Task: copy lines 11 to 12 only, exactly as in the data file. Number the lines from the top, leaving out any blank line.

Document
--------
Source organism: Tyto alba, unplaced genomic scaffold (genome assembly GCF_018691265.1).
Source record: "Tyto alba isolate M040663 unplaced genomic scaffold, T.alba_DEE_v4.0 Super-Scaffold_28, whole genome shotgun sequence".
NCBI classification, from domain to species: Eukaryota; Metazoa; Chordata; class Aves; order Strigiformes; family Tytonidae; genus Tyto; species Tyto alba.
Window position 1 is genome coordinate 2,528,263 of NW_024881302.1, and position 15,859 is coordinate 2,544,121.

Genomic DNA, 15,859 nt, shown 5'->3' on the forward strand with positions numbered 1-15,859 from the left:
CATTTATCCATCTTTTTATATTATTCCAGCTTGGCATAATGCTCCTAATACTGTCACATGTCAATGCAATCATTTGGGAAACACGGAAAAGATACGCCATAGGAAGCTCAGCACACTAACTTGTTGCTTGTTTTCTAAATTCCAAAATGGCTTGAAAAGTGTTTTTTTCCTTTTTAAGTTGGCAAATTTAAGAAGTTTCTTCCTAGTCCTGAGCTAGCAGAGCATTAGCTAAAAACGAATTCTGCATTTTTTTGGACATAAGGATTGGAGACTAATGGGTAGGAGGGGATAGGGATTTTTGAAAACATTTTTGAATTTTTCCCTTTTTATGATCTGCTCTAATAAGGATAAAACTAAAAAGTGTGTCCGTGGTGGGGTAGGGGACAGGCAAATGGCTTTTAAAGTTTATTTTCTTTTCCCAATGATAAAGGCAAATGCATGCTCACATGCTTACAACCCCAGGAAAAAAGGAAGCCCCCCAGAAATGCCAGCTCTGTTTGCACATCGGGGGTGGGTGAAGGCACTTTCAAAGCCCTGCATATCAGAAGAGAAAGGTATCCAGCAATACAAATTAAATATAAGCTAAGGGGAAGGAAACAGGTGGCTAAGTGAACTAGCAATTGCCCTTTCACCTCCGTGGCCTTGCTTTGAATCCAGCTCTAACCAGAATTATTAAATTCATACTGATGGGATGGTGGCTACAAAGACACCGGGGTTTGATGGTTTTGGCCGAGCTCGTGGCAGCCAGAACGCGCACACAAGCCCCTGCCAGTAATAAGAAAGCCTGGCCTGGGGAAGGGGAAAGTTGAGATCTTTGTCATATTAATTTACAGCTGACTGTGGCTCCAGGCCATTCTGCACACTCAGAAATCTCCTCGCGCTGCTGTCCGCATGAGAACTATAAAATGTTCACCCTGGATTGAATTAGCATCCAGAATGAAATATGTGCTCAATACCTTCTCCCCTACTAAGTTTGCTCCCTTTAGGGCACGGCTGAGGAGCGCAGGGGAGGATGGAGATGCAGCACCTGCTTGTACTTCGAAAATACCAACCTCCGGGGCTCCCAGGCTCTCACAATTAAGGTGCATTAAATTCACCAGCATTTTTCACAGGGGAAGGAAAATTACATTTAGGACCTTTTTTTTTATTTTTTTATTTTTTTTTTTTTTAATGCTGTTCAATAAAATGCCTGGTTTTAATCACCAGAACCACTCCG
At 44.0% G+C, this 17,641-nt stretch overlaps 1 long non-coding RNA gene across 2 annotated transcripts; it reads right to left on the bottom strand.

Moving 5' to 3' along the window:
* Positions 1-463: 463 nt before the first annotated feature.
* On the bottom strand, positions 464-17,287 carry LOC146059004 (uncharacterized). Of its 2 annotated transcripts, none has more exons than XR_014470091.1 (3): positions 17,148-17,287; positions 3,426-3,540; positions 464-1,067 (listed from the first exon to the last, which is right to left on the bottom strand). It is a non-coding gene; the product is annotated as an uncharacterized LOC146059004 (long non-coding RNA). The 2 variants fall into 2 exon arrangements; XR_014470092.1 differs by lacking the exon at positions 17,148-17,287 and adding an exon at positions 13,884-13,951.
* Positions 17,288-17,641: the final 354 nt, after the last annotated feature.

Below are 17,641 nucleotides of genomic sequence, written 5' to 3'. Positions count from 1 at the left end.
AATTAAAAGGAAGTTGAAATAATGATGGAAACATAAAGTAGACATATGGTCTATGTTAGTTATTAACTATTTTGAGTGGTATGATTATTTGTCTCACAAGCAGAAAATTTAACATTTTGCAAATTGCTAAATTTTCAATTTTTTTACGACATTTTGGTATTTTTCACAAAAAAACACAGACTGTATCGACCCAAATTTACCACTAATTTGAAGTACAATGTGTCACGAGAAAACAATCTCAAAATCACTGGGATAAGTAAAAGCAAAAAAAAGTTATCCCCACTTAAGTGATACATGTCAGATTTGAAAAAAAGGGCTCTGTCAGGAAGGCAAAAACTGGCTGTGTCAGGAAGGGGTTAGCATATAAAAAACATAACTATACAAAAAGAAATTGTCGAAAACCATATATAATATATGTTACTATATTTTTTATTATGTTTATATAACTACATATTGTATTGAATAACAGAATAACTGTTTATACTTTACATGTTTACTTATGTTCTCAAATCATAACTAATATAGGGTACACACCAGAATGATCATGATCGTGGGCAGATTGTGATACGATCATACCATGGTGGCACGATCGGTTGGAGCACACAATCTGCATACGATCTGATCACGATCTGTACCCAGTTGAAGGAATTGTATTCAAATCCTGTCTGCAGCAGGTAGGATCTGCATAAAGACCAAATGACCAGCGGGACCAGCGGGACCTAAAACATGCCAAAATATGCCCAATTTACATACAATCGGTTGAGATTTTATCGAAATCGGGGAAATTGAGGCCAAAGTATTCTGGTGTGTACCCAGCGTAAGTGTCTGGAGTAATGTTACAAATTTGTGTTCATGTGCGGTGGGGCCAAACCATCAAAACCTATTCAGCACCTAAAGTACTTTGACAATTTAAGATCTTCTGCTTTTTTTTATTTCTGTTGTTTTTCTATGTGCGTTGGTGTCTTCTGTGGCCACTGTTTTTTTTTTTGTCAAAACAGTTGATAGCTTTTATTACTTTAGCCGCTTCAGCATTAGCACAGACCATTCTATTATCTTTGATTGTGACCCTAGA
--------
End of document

* Positions 17,288-17,641: the final 354 nt, after the last annotated feature.

Below are 17,641 nucleotides of genomic sequence, written 5' to 3'. Positions count from 1 at the left end.